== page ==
Young Masters displays student art at DMA

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Young Masters displays student art at DMA

A select few art students were chosen to have their pieces on display in the Dallas Museum of Art.

A select few art students were chosen to have their pieces on display in the Dallas Museum of Art.

Katie Albers

A select few art students were chosen to have their pieces on display in the Dallas Museum of Art.

Katie Albers

Katie Albers

A select few art students were chosen to have their pieces on display in the Dallas Museum of Art.

Michelle Leddon, Staff Reporter

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Some of the art that typically goes on display at the high school is now on display at the Dallas Museum of Art. The O’Donnell Foundation’s 17th annual Young Masters Exhibition featuring art by eight students debuted February 28 and will remain on exhibit until April 28.

The art displayed includes digital photographs, drawings, sculptures, essays, and music compositions. The annual exhibition is to honor students in Advanced Placement art courses.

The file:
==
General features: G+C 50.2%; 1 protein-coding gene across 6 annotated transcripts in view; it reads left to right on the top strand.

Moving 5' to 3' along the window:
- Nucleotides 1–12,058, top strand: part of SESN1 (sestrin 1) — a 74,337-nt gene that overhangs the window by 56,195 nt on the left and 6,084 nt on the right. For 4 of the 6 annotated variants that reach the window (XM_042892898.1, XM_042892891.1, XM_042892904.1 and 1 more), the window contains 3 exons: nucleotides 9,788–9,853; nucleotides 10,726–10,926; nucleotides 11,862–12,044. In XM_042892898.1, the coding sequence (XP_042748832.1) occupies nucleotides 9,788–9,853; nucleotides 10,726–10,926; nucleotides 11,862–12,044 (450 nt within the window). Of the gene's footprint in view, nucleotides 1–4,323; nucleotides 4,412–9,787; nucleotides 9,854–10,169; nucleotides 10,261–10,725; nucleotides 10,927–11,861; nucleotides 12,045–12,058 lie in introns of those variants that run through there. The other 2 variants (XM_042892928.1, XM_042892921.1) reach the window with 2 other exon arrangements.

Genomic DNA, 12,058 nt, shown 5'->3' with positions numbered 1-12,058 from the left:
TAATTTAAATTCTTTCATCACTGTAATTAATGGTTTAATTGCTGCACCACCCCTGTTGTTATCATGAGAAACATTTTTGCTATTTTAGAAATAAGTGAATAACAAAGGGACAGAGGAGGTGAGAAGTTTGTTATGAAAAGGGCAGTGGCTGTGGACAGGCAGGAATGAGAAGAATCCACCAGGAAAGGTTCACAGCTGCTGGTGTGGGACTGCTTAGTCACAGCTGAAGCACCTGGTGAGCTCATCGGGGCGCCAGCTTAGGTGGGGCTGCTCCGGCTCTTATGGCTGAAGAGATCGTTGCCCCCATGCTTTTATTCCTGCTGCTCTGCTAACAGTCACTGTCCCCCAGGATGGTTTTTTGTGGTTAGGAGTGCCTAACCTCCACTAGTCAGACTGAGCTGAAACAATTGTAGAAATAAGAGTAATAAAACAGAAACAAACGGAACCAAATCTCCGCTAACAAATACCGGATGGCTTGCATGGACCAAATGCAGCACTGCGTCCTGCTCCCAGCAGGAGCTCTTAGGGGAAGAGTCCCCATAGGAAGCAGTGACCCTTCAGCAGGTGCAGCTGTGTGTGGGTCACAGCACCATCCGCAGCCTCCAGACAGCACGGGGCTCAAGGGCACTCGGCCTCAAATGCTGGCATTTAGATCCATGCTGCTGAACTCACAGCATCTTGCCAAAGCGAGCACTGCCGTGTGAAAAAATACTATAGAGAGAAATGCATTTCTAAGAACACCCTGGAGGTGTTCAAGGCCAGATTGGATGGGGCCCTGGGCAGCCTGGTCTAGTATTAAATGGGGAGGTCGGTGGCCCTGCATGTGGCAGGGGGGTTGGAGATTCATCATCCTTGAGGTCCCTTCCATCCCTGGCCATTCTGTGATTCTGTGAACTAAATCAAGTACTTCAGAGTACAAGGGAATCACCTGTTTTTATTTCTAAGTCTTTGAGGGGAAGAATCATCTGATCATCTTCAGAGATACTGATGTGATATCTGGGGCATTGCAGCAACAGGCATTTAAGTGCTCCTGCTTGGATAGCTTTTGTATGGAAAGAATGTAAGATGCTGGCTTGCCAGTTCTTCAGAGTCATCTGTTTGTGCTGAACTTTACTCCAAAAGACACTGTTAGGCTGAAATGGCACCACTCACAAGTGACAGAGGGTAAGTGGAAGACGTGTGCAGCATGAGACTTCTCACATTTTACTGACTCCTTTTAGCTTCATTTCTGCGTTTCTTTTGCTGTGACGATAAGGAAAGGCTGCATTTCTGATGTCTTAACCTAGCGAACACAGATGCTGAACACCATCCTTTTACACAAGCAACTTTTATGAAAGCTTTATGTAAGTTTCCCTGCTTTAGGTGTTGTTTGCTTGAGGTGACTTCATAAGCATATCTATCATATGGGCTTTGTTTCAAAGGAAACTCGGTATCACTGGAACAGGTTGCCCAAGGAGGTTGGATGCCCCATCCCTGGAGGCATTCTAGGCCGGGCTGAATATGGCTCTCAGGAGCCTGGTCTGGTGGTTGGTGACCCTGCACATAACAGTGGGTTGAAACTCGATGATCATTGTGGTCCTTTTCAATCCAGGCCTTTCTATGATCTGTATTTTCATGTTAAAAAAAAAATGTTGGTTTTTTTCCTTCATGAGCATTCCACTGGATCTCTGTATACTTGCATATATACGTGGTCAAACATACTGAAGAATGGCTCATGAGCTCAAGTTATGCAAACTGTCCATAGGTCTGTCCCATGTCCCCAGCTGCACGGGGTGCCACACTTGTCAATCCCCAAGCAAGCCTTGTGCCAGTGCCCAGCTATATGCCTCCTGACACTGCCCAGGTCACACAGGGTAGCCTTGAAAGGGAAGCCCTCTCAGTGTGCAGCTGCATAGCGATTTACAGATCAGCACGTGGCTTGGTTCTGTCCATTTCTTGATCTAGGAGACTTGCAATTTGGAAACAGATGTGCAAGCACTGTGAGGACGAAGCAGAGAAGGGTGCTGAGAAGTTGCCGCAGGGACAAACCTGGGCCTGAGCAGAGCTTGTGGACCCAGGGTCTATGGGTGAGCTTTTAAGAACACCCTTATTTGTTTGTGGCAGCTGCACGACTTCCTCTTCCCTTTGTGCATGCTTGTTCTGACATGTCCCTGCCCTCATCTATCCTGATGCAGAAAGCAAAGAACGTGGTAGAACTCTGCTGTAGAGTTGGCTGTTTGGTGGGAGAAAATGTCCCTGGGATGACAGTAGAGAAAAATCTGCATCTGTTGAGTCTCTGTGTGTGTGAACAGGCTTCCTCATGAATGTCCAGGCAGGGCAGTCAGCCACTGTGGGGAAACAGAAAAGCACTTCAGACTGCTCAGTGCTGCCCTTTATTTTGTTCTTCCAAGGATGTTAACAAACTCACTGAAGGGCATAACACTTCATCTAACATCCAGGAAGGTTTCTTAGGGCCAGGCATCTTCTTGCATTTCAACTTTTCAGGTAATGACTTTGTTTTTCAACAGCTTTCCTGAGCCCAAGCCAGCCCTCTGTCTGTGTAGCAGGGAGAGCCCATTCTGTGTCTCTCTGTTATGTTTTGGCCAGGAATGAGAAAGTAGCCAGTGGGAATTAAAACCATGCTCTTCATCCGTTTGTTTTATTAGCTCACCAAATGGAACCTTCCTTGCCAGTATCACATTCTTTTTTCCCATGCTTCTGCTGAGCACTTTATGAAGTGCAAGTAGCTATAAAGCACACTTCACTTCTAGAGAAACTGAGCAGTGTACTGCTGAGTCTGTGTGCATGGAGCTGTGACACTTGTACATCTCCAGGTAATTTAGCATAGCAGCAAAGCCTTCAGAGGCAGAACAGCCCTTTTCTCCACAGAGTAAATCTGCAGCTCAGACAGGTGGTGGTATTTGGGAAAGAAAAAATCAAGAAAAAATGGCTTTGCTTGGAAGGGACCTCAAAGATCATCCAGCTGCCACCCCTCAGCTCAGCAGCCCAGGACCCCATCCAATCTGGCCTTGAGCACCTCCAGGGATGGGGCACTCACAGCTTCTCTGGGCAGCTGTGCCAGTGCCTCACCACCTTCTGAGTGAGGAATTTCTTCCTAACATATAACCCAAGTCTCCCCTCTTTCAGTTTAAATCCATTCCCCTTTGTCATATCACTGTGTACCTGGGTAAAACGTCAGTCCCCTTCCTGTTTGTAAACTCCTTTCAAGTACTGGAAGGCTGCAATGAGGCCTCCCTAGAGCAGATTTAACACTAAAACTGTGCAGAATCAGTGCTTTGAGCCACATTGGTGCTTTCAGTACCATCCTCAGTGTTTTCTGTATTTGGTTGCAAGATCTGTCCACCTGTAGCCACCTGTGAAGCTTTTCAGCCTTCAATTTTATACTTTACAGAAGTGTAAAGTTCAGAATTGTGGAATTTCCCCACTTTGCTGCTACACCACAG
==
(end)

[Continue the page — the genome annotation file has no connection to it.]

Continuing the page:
“It was very stressful because you have to compete against your friends in AP Art,” senior Logan Stallings said. “They put a cap on the number of winners from each school, so even though our classes work could be miles above other schools, only a certain number of pieces from our school are allowed to advance.”

Students that were interested in entering had to send in a digital photo of the single piece they wished to enter and if the student advanced, the work was sent to the DMA for display.

“One of the most difficult parts for me was definitely choosing just one piece and it took me a really long time to pick,” Stallings said.

For some students, choosing a piece may have been easier because of a theme.

“My piece is very process based and has just as much time put into the planning as it does in the product,” Cassidy Fuller said. “The idea behind this piece and the 11 correlating pieces that preceded it in my AP concentration is the concept of distance being able to change people in how they communicate and act toward one another.”

Students have put a great deal of effort into these exhibits, and it has paid off.

“Their success has just blown me away,” AP Studio Art teacher Brice MacCasland said. “Seeing the payoff of their hard work is a really beautiful thing because you see kids with talent a lot honestly as a teacher, but it’s really rare that you see that coupled with work ethic and this backbone that is a key ingredient to being a great artist. As an artist you have to push really hard, and they do that. For me, I feel like I have the greatest job in the world because I get to sit back and watch them make this amazing art.”

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